Venice was one of the places we were to visit on a cruise. I only booked it because of Venice as I had visited all the other places planned for the cruise. I was so excited! On the morning we were due to in Venice the worst fog I have ever seen in my life came down and we couldn’t dock as planned – so near but I never got to see Venice.
I must read this book. I went to venice last year briefly on a cruise overnight but that only gave us one day there to explore. I went to the islands to escape the crowds snd that was wonderful. We arrived in the golden evening light and that wsd the best views ever. So I have been to venice but not seen venice from ground level only from the water. I haven’t walked those steep little bridges or the cobbles. There are cobbles surely? There are cobbles everywhere else so there hss to be cobbles. Not found one of those little cafes in the quieter parts or even the market. I lovqe markets, not to buy but I take photographs of the people on the market stalls and what they sell. This year I found a stall selling chanterelles, just chanterelles in Helsinki market, The perfume of those mushrooms was just as I have read, of apricots !. Maybe I could find something similiar in venice as a everlasting memory. I will hope.
A few years ago I read Miss Garnet’s Angel by Sally Vickers. This is a very evocative book about Venice, and when I finally visited, it made the trip all the more interesting. Have others read it?
Thanks everyone for all the enthusiastic responses and interesting memories about Venice. This month’s Silver Travel Book Club choice seems to have struck a Venetian chord.
@happytraveller – how many of the Brunetti series have you read? I’ve heard of Donna Leon, but I haven’t read any of her books yet. Interesting to read on Wikipedia though that she is an American author, lived in Venice for over 30 years, taught in Vicenza for 18 years….but for some reason didn’t want her books translated into Italian!
Back to the Silver Travel Book Club’s choice of One Summer In Venice, by Nicky Pellegrino. The main character, Addolorata Martinelli, goes to Venice to work on her so-called Happiness Project, wanting to pinpoint the 10 things in life that make her happy. I was lucky to interview Judith Mackrell at the Guildford Book Festival recently. Judith is the Guardian’s dance critic and author of The Unfinished Palazzo, a non-fiction book about 3 women who, at different times, own and help to restore a beautiful building in Venice. Perhaps a little cheekily, and stealing Nicky Pellegrino’s idea, I asked Judith to tell me a few things that make her happy:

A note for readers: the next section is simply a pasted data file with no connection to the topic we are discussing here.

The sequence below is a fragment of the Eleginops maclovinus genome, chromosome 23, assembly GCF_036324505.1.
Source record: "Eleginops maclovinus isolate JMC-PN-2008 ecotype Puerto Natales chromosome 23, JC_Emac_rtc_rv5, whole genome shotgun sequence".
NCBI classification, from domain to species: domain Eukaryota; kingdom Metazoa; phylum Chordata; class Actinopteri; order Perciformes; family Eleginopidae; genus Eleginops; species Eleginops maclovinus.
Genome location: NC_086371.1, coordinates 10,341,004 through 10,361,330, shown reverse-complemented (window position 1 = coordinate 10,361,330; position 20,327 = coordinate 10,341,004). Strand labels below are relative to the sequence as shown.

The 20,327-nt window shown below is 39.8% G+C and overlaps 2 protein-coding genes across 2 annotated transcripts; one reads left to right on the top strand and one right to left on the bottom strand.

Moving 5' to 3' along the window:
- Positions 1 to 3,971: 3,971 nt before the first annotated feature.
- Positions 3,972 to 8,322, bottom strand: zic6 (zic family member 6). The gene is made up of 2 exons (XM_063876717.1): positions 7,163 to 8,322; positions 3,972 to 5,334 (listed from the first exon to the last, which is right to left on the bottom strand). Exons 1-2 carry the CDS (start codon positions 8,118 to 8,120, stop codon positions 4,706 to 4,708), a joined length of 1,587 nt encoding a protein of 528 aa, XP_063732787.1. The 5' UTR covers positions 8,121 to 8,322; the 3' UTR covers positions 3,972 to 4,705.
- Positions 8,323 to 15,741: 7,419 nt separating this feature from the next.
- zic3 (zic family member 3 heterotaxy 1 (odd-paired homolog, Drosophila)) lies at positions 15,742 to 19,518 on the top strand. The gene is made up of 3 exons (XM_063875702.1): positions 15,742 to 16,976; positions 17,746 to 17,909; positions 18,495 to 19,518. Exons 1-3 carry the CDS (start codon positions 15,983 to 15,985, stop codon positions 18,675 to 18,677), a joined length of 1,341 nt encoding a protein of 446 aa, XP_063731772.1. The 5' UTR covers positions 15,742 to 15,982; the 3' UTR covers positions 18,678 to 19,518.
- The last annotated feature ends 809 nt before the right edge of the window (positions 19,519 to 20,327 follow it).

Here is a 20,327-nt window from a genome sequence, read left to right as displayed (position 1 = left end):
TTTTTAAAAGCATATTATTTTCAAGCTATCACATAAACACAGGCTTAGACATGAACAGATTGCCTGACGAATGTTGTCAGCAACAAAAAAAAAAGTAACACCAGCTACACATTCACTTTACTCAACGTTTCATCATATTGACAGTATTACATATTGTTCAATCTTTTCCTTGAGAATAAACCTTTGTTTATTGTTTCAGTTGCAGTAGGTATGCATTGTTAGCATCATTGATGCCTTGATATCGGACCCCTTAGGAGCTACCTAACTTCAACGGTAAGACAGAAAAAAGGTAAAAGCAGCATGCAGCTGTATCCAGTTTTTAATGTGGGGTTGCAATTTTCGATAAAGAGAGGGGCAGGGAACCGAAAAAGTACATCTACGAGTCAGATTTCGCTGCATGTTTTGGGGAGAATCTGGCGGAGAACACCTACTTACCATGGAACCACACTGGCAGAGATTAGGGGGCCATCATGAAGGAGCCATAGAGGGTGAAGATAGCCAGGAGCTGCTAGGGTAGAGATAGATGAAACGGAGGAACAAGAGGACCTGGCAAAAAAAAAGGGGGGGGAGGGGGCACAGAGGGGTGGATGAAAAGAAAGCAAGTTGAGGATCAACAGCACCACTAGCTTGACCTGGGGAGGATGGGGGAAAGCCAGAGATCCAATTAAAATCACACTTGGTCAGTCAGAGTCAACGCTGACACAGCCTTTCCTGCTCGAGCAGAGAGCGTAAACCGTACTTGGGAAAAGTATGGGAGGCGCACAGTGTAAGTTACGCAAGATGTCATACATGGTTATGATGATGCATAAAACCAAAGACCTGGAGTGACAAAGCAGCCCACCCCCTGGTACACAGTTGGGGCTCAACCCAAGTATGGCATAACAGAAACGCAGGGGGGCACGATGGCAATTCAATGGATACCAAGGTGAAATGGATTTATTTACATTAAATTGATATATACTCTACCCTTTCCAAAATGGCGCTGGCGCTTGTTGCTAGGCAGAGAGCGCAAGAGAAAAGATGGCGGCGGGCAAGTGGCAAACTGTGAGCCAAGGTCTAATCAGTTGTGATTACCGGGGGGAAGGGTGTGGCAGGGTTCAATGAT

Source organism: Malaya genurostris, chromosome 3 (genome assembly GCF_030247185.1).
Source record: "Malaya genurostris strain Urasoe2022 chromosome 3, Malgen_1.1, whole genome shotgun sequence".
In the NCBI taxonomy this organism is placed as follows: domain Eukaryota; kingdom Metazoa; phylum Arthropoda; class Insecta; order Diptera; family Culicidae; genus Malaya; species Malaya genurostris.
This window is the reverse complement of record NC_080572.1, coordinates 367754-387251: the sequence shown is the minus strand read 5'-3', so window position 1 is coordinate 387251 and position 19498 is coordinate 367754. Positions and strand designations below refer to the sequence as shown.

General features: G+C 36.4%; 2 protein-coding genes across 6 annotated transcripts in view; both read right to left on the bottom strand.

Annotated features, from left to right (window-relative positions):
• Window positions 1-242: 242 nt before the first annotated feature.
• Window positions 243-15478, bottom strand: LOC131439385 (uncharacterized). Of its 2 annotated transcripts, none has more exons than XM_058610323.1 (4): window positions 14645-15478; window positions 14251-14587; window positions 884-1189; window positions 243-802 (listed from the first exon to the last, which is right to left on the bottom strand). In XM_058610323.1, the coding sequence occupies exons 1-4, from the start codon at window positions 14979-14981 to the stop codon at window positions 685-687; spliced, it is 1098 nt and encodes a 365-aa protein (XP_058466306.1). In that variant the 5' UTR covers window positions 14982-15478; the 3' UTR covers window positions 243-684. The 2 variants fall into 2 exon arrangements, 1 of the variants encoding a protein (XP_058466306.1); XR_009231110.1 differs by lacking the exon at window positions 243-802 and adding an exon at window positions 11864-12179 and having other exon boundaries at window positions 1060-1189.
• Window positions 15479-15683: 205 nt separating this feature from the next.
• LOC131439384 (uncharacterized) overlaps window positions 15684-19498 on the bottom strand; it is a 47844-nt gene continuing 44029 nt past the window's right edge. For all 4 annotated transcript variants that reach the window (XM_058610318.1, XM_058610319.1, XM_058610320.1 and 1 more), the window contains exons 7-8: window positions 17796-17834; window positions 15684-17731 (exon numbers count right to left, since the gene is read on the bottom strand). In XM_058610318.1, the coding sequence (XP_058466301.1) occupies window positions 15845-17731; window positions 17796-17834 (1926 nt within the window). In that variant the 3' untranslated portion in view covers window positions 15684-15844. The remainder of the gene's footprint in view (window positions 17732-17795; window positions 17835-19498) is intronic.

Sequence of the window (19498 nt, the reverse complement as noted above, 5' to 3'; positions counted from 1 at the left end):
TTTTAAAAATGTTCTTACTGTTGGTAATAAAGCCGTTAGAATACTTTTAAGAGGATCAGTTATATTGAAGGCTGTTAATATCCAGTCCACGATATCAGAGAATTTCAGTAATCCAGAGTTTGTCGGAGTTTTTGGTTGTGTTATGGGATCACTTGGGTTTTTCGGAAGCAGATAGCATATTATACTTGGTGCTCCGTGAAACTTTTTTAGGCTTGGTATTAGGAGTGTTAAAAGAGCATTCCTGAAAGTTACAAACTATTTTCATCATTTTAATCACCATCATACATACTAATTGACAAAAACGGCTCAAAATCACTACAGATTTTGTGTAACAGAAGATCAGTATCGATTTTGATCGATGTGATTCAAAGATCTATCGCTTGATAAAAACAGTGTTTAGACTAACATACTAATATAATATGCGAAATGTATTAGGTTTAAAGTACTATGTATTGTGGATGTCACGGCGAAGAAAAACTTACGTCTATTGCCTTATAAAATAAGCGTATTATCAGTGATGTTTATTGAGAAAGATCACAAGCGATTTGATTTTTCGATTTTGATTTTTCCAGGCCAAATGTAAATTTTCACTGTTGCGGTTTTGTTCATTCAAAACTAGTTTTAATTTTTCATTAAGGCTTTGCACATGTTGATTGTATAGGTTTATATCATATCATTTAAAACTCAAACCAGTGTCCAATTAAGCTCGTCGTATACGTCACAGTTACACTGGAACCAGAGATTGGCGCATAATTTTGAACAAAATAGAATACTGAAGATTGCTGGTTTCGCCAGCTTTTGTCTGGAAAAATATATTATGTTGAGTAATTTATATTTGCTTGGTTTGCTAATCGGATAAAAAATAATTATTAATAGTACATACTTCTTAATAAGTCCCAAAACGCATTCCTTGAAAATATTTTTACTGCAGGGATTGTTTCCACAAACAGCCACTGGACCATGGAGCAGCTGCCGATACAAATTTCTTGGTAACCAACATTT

It seems that Venice works its magic on everyone who visits this unique city.
Keep your own thoughts coming!
Over 40 years since I visited Venice. A good time to find out how it has changed.
Venice is so beautiful
A visit to Venice, what more could one ask for in a short break. I am another fan of Donna Leon’s Brunetti novels. If you like a good “who done it” set in an interesting, historical, beautiful city, characters that grow with the series and years, mingled with tasty little references for the foodie. Highly recommended.
After reading the book I would love to visit Venice so that I could then write my own review for the silver travel advisor surfers!
I would absolutely love to visit Venice, it looks like an amazing city with stunning sights. Love reading all the info and advice on this great city
Wow, what a great response. Thanks for all your lovely memories of Venice….keep them coming!
One of the authors was Judy Mackrell, dance critic for the Guardian and a biographer. Her new book is The Unfinished Palazzo: Life, Love and Art in Venice. It tells the story of three passionate and wonderfully unconventional women – Luisa Casati, Doris Castlerosse and Peggy Guggenheim – and the Venetian palazzo they each, in turn, called home. With tales of lavish parties, outrageous outfits and a star-studded cast, this is a delightful slice of 20th century history.
So much history, beauty and architecture in this unique city.